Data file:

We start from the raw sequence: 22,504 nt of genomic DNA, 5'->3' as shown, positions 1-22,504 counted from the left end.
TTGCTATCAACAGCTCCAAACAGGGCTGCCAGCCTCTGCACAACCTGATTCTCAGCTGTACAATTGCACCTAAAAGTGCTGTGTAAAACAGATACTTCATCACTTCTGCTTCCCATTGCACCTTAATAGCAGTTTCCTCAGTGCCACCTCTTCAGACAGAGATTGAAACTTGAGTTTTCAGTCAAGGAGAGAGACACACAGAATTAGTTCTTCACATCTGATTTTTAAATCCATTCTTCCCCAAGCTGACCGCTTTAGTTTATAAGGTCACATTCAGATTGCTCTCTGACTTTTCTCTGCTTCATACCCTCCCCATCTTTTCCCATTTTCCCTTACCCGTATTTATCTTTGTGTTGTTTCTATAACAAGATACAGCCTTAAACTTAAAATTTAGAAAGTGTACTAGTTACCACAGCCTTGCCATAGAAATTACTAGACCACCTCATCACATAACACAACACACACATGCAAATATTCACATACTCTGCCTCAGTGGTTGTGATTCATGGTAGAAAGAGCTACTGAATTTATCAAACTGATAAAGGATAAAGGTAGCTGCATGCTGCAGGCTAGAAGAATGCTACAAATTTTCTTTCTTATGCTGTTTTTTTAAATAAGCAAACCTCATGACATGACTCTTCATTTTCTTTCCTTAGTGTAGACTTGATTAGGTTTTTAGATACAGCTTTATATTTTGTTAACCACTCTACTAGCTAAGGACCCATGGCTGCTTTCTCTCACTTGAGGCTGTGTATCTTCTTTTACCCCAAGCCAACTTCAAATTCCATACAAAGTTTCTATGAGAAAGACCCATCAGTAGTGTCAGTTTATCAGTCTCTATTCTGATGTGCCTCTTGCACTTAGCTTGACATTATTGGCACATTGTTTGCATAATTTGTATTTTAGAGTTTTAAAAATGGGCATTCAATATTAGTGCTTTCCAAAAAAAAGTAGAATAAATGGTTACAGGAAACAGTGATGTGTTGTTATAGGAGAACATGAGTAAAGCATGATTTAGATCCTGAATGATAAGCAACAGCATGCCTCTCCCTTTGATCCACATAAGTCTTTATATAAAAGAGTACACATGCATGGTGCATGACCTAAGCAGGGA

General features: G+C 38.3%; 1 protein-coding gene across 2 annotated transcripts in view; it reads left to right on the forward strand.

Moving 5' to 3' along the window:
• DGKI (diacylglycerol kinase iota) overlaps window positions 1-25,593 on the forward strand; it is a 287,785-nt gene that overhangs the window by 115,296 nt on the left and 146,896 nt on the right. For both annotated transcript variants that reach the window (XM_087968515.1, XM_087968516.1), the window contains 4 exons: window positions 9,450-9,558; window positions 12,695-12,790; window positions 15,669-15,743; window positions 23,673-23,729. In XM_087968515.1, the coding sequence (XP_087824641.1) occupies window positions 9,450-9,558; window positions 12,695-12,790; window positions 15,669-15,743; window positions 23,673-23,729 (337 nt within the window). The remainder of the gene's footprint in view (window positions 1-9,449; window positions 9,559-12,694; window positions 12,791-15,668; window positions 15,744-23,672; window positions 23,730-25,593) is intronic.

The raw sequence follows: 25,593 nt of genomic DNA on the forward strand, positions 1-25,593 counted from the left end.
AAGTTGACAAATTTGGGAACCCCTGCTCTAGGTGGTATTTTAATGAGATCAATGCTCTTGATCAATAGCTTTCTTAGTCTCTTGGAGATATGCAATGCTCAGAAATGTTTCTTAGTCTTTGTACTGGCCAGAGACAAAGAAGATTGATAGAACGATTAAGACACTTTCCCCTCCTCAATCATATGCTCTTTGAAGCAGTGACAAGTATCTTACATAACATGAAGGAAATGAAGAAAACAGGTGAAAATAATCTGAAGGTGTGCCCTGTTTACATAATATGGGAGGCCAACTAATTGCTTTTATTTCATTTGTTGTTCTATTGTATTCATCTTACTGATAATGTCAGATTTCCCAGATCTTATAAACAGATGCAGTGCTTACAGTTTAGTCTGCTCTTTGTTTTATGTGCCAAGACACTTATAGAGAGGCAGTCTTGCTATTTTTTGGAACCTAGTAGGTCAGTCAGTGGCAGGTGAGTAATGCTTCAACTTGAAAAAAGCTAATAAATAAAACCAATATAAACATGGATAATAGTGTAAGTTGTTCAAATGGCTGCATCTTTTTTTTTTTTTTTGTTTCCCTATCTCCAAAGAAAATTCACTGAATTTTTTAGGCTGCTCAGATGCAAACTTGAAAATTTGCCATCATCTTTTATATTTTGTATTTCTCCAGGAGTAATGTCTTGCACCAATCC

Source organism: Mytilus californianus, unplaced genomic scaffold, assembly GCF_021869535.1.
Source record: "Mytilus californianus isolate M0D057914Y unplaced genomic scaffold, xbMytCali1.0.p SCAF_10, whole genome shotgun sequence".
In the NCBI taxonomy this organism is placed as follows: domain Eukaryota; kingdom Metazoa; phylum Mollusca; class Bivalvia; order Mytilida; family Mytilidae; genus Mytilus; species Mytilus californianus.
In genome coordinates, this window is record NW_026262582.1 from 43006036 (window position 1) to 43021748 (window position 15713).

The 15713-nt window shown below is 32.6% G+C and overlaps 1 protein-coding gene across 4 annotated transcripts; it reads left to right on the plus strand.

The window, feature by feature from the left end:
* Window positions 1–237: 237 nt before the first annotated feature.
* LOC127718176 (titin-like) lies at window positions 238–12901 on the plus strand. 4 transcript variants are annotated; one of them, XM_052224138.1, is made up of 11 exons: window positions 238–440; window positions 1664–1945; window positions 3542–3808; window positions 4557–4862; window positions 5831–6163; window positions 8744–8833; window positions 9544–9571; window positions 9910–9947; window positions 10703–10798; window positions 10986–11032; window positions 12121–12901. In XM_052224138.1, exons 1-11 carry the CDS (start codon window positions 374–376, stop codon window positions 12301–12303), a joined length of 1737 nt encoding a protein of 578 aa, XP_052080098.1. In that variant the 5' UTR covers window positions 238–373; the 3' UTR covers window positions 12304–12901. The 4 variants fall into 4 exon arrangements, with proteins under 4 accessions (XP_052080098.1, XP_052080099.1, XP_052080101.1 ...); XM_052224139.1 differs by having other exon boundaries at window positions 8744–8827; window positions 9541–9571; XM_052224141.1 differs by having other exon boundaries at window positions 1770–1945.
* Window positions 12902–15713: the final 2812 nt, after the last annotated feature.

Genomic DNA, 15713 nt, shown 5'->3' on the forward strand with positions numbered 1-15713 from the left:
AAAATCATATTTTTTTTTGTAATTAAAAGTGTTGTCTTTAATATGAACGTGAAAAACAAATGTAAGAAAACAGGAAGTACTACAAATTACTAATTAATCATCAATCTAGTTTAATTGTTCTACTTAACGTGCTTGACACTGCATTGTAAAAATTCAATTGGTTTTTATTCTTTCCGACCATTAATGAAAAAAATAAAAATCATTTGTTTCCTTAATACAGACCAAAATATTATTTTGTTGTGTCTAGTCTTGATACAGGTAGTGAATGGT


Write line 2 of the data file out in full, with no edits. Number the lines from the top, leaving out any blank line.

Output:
TTGCTATCAACAGCTCCAAACAGGGCTGCCAGCCTCTGCACAACCTGATTCTCAGCTGTACAATTGCACCTAAAAGTGCTGTGTAAAACAGATACTTCATCACTTCTGCTTCCCATTGCACCTTAATAGCAGTTTCCTCAGTGCCACCTCTTCAGACAGAGATTGAAACTTGAGTTTTCAGTCAAGGAGAGAGACACACAGAATTAGTTCTTCACATCTGATTTTTAAATCCATTCTTCCCCAAGCTGACCGCTTTAGTTTATAAGGTCACATTCAGATTGCTCTCTGACTTTTCTCTGCTTCATACCCTCCCCATCTTTTCCCATTTTCCCTTACCCGTATTTATCTTTGTGTTGTTTCTATAACAAGATACAGCCTTAAACTTAAAATTTAGAAAGTGTACTAGTTACCACAGCCTTGCCATAGAAATTACTAGACCACCTCATCACATAACACAACACACACATGCAAATATTCACATACTCTGCCTCAGTGGTTGTGATTCATGGTAGAAAGAGCTACTGAATTTATCAAACTGATAAAGGATAAAGGTAGCTGCATGCTGCAGGCTAGAAGAATGCTACAAATTTTCTTTCTTATGCTGTTTTTTTAAATAAGCAAACCTCATGACATGACTCTTCATTTTCTTTCCTTAGTGTAGACTTGATTAGGTTTTTAGATACAGCTTTATATTTTGTTAACCACTCTACTAGCTAAGGACCCATGGCTGCTTTCTCTCACTTGAGGCTGTGTATCTTCTTTTACCCCAAGCCAACTTCAAATTCCATACAAAGTTTCTATGAGAAAGACCCATCAGTAGTGTCAGTTTATCAGTCTCTATTCTGATGTGCCTCTTGCACTTAGCTTGACATTATTGGCACATTGTTTGCATAATTTGTATTTTAGAGTTTTAAAAATGGGCATTCAATATTAGTGCTTTCCAAAAAAAAGTAGAATAAATGGTTACAGGAAACAGTGATGTGTTGTTATAGGAGAACATGAGTAAAGCATGATTTAGATCCTGAATGATAAGCAACAGCATGCCTCTCCCTTTGATCCACATAAGTCTTTATATAAAAGAGTACACATGCATGGTGCATGACCTAAGCAGGGA